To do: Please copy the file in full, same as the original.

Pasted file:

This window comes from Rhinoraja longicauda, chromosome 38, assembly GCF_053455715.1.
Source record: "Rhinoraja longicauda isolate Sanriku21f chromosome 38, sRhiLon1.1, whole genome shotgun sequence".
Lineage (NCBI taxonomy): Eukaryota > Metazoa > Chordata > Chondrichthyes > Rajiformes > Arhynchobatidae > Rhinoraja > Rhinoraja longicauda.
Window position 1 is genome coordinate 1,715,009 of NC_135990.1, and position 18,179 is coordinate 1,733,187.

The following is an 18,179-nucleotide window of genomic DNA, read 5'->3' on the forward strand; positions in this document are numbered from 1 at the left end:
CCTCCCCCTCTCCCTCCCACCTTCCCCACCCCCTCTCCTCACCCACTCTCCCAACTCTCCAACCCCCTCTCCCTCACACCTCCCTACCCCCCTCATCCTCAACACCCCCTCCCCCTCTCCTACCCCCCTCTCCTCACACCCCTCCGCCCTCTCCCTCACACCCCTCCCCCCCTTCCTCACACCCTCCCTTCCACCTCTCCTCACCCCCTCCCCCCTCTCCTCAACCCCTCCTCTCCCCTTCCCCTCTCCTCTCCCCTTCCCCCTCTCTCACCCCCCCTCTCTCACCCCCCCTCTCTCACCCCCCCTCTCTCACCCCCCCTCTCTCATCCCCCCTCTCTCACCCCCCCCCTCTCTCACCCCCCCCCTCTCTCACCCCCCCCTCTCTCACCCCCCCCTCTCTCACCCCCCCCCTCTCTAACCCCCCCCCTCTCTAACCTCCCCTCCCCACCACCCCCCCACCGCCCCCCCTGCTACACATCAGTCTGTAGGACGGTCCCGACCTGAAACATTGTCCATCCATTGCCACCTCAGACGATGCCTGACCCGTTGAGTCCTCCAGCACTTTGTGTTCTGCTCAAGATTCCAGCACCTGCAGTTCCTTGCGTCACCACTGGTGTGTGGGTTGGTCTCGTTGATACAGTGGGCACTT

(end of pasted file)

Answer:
This window comes from Rhinoraja longicauda, chromosome 38, assembly GCF_053455715.1.
Source record: "Rhinoraja longicauda isolate Sanriku21f chromosome 38, sRhiLon1.1, whole genome shotgun sequence".
Lineage (NCBI taxonomy): Eukaryota > Metazoa > Chordata > Chondrichthyes > Rajiformes > Arhynchobatidae > Rhinoraja > Rhinoraja longicauda.
Window position 1 is genome coordinate 1,715,009 of NC_135990.1, and position 18,179 is coordinate 1,733,187.

The following is an 18,179-nucleotide window of genomic DNA, read 5'->3' on the forward strand; positions in this document are numbered from 1 at the left end:
CCTCCCCCTCTCCCTCCCACCTTCCCCACCCCCTCTCCTCACCCACTCTCCCAACTCTCCAACCCCCTCTCCCTCACACCTCCCTACCCCCCTCATCCTCAACACCCCCTCCCCCTCTCCTACCCCCCTCTCCTCACACCCCTCCGCCCTCTCCCTCACACCCCTCCCCCCCTTCCTCACACCCTCCCTTCCACCTCTCCTCACCCCCTCCCCCCTCTCCTCAACCCCTCCTCTCCCCTTCCCCTCTCCTCTCCCCTTCCCCCTCTCTCACCCCCCCTCTCTCACCCCCCCTCTCTCACCCCCCCTCTCTCACCCCCCCTCTCTCATCCCCCCTCTCTCACCCCCCCCCTCTCTCACCCCCCCCCTCTCTCACCCCCCCCTCTCTCACCCCCCCCTCTCTCACCCCCCCCCTCTCTAACCCCCCCCCTCTCTAACCTCCCCTCCCCACCACCCCCCCACCGCCCCCCCTGCTACACATCAGTCTGTAGGACGGTCCCGACCTGAAACATTGTCCATCCATTGCCACCTCAGACGATGCCTGACCCGTTGAGTCCTCCAGCACTTTGTGTTCTGCTCAAGATTCCAGCACCTGCAGTTCCTTGCGTCACCACTGGTGTGTGGGTTGGTCTCGTTGATACAGTGGGCACTT